Previously, we successfully isolated nobiletin, a polymethoxylated flavone from the peels of Citrus depressa HAYATA (Rutaceae), which is mostly cultivated in Okinawa, Japan, as a natural compound having anti-dementia activity. Our previous in vivo studies showed that nobiletin ameliorates memory impairment in animals,16–19) including in intracerebroventricular infusion of Aβ1–40 in rats,20) APP-transgenic (APP-SL 7–5 Tg) mice,21) senescence-accelerated mice,17) and triple transgenic AD model (3XTg-AD) mice.22) Of note, nobiletin significantly reduces Aβ deposition in the hippocampus of APP-SL 7–5 Tg mice21) and soluble Aβ1–40 levels in the brain of 3XTg-AD mice.22) However, the mechanism of action of nobiletin for Aβ degradation under AD pathological conditions remains unclear.
We have previously investigated the regulatory effects of nobiletin on intracellular signaling in vitro. These earlier studies demonstrated that nobiletin induces the activation of the protein A (PKA)/extracellular signal-regulated kinase (ERK)/cAMP response element (CRE)-binding protein (CREB) intracellular signaling pathway, and subsequently up-regulates CRE-dependent transcription.16,23) These findings were observed in subclone PC12D of the rat pheochromocytoma cell line PC12. Furthermore, nobiletin elevates the expression of memory- and transcription-related genes in PC12 and PC12D cells.24,25) Interestingly, we recently found that nobiletin also enhances the expression of the neprilysin gene and protein, as well as the activity of the enzyme, in the human neuroblastoma cell line, SK-N-SH.26)
In the present study, we examined whether nobiletin promotes Aβ degradation in vitro. We used two types of induced pluripotent stem (iPS) cell-derived neurons as in vitro models of AD, alongside normal healthy control cells. The AD-type iPS cell harbors the Polish familial AD (FAD) presenilin-1 mutation of proline 117 to leucine (PS1P117L)27) and, consequently, exhibits heightened Aβ1–42 generation after neurodifferentiation. In contrast, the normal-type iPS cell has no mutation in this gene (i.e., PS1WT) and was used as a healthy control. Two types of iPS cells were produced from genetically modified healthy human somatic cells.28,29) Here, for the first time, we demonstrate that nobiletin reduced the levels of both intra- and extracellular Aβ, likely via the up-regulation of neprilysin gene expression, in human iPS cell-derived AD model neurons. These results provide important clues for understanding the pharmacological actions of nobiletin. Collectively, our findings suggest that nobiletin plays a key role in Aβ degradation and may be efficacious in ameliorating AD as a novel seed drug or functional food.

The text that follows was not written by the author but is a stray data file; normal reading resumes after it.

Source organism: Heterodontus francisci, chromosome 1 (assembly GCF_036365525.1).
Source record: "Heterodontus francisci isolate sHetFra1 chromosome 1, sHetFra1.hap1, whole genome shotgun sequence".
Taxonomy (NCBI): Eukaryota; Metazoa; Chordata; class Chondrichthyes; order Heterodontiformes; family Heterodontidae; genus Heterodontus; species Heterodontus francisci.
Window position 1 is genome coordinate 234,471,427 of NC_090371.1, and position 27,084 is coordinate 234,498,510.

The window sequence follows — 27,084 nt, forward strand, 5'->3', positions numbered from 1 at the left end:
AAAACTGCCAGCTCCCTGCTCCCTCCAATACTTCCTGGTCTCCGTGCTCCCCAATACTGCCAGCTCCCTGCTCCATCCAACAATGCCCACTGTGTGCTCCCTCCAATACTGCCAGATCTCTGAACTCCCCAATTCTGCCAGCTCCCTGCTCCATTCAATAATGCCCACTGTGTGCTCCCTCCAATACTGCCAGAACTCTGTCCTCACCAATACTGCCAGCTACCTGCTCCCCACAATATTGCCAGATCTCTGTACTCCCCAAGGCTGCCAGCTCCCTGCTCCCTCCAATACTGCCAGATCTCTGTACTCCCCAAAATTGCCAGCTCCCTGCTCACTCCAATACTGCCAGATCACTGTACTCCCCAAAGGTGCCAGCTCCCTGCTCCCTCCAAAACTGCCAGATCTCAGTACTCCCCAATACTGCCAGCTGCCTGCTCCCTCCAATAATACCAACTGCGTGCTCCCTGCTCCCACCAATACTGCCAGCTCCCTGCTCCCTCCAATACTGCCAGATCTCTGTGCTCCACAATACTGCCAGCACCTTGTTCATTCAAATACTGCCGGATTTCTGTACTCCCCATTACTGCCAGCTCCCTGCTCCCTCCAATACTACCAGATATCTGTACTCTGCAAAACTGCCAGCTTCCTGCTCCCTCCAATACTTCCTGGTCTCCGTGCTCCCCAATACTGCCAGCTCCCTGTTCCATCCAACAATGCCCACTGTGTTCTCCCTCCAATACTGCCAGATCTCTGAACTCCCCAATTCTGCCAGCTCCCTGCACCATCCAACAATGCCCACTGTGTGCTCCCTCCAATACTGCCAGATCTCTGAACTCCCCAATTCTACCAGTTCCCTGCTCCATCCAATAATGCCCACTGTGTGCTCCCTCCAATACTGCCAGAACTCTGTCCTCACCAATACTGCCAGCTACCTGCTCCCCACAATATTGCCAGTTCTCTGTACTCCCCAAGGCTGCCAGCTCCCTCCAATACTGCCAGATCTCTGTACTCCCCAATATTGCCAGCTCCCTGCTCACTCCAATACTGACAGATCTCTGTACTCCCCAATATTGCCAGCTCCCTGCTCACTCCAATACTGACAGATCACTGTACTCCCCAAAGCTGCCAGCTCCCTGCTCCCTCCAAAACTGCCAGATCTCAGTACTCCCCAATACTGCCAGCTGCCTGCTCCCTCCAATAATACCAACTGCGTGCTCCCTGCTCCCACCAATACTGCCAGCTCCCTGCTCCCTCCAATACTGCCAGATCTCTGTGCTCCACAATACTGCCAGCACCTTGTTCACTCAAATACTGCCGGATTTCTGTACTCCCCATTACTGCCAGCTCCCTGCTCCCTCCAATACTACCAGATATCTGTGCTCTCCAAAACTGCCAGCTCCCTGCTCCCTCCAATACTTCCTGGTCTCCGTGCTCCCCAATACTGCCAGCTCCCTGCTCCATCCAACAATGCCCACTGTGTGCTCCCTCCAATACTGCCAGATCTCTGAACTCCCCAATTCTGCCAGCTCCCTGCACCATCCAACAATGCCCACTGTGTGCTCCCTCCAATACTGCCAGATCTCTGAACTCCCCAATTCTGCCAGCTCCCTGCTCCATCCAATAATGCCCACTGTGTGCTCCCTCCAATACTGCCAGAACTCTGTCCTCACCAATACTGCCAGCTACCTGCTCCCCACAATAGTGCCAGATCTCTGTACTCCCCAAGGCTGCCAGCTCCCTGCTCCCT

Nobiletin (purity >99%, Fig. 1) was obtained from the peels of C. depressa. The fruits were kindly provided by Dr. Masamichi Yano of the National Institute of Fruit Tree Science in Shizuoka, Japan. The extraction, isolation, and purification of nobiletin were performed as previously described.16,25) The purity of purified nobiletin was confirmed by HPLC and 1H- and 13C-NMR.16) The obtained nobiletin was dissolved in dimethyl sulfoxide (DMSO) (Sigma-Aldrich Co., LLC, St. Louis, MO, U.S.A.) at a concentration of 100 mM and stored at −20°C.